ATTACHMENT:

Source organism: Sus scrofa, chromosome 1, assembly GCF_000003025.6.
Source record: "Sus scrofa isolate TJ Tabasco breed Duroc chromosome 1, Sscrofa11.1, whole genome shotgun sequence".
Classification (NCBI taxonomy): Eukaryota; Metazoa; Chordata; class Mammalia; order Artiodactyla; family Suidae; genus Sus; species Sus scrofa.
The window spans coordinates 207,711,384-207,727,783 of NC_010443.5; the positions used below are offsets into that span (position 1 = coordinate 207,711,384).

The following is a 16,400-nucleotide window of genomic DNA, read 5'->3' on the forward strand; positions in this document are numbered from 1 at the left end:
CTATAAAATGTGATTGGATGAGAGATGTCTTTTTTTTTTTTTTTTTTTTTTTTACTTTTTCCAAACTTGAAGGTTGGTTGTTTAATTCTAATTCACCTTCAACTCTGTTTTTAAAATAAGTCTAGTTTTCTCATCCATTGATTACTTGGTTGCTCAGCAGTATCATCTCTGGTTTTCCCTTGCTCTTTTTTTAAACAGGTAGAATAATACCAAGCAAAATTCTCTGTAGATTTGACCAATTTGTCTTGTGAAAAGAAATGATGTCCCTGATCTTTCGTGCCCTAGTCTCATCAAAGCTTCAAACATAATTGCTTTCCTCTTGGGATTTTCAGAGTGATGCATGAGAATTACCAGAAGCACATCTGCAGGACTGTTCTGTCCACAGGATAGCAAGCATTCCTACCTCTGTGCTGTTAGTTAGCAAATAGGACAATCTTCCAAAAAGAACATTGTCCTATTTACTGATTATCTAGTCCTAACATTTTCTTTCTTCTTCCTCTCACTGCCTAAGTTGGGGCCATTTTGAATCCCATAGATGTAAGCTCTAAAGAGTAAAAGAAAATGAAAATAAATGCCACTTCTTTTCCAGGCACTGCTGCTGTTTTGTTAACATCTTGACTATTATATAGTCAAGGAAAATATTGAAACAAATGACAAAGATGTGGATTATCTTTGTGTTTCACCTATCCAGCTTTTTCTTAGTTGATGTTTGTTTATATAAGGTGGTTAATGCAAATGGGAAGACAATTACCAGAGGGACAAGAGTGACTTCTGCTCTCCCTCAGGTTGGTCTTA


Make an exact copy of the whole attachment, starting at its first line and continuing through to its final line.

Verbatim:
Source organism: Sus scrofa, chromosome 1, assembly GCF_000003025.6.
Source record: "Sus scrofa isolate TJ Tabasco breed Duroc chromosome 1, Sscrofa11.1, whole genome shotgun sequence".
Classification (NCBI taxonomy): Eukaryota; Metazoa; Chordata; class Mammalia; order Artiodactyla; family Suidae; genus Sus; species Sus scrofa.
The window spans coordinates 207,711,384-207,727,783 of NC_010443.5; the positions used below are offsets into that span (position 1 = coordinate 207,711,384).

The following is a 16,400-nucleotide window of genomic DNA, read 5'->3' on the forward strand; positions in this document are numbered from 1 at the left end:
CTATAAAATGTGATTGGATGAGAGATGTCTTTTTTTTTTTTTTTTTTTTTTTTACTTTTTCCAAACTTGAAGGTTGGTTGTTTAATTCTAATTCACCTTCAACTCTGTTTTTAAAATAAGTCTAGTTTTCTCATCCATTGATTACTTGGTTGCTCAGCAGTATCATCTCTGGTTTTCCCTTGCTCTTTTTTTAAACAGGTAGAATAATACCAAGCAAAATTCTCTGTAGATTTGACCAATTTGTCTTGTGAAAAGAAATGATGTCCCTGATCTTTCGTGCCCTAGTCTCATCAAAGCTTCAAACATAATTGCTTTCCTCTTGGGATTTTCAGAGTGATGCATGAGAATTACCAGAAGCACATCTGCAGGACTGTTCTGTCCACAGGATAGCAAGCATTCCTACCTCTGTGCTGTTAGTTAGCAAATAGGACAATCTTCCAAAAAGAACATTGTCCTATTTACTGATTATCTAGTCCTAACATTTTCTTTCTTCTTCCTCTCACTGCCTAAGTTGGGGCCATTTTGAATCCCATAGATGTAAGCTCTAAAGAGTAAAAGAAAATGAAAATAAATGCCACTTCTTTTCCAGGCACTGCTGCTGTTTTGTTAACATCTTGACTATTATATAGTCAAGGAAAATATTGAAACAAATGACAAAGATGTGGATTATCTTTGTGTTTCACCTATCCAGCTTTTTCTTAGTTGATGTTTGTTTATATAAGGTGGTTAATGCAAATGGGAAGACAATTACCAGAGGGACAAGAGTGACTTCTGCTCTCCCTCAGGTTGGTCTTA